What are the Spousal Support Advisory Guidelines?
The introduction of the Child Support Guidelines successfully reduced the amount of litigation over child support. This prompted the federal government to commission two leading family law professors to create similar guidelines for the payment of spousal support. The result was the Spousal Support Advisory Guidelines (the “SSAGs”).
Unlike the child support guidelines, the SSAGs are not law, which must be followed in every case. However, judges will nearly always take them into consideration when making spousal support awards.
The SSAGs differ from the child support guidelines in that they provide a range of possible support levels – low, mid, and high – and the duration of support is flexible. This means judges can tailor both the quantum and duration of support to reflect the particular circumstances of the relationship.
Spousal support calculations are complicated, particularly where the parties have children. Specialized software has been developed to factor in all the variables that go into determining the ranges of support.
Entitlement to spousal support is based on three possible heads: contractual, compensatory and non-compensatory.
The contractual head is present where the amount of spousal support (or a waiver thereof) is set out in a domestic contract such as a prenuptial agreement or marriage contract. In such cases the parties have decided between themselves what spousal support should be and, presuming the contract is valid, the SSAGs are not normally applied unless the contract makes reference to them.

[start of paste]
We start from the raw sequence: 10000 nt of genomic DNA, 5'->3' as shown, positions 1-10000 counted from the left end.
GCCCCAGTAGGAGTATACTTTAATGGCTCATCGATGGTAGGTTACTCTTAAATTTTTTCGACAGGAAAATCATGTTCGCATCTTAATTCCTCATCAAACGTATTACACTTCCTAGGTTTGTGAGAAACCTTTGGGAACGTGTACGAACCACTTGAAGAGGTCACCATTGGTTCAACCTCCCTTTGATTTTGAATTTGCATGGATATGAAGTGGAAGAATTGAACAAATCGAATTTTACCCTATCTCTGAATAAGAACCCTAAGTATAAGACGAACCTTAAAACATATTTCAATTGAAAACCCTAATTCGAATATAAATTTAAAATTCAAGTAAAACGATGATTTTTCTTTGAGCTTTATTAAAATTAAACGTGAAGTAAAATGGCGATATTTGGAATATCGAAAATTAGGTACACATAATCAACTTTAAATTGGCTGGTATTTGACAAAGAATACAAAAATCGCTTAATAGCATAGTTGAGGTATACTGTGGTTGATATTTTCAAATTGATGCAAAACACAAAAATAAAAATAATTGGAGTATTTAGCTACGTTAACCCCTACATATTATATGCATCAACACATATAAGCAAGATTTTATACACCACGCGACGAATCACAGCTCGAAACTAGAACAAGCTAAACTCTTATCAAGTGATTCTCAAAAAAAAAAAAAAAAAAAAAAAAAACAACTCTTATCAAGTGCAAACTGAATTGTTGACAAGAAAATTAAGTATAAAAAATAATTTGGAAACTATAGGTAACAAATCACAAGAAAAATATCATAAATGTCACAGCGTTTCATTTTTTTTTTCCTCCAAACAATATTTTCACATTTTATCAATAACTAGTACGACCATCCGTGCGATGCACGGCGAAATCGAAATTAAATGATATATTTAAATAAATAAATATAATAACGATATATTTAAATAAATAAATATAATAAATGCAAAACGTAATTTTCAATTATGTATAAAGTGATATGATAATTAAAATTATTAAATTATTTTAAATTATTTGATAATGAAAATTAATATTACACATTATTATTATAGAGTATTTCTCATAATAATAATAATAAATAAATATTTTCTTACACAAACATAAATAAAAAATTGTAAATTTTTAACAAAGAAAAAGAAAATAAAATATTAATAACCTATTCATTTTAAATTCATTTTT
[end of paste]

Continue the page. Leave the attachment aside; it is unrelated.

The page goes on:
Compensatory support seeks to compensate a spouse for sacrifices made (e.g. loss of career opportunities) during the relationship.
Non-compensatory support, also known as “need-based” support, seeks to help a spouse become self-sufficient after separation.
Many cases involve both these latter bases of support. For example, a spouse who stayed at home to care for children during a relationship may be entitled to both compensatory support for sacrificing career prospects and non-compensatory support to assist him or her as he or she seeks to re-enter the workforce.
The duration of spousal support is most often determined by considering the length of the marriage, although in certain cases the ages of the children can also be a factor.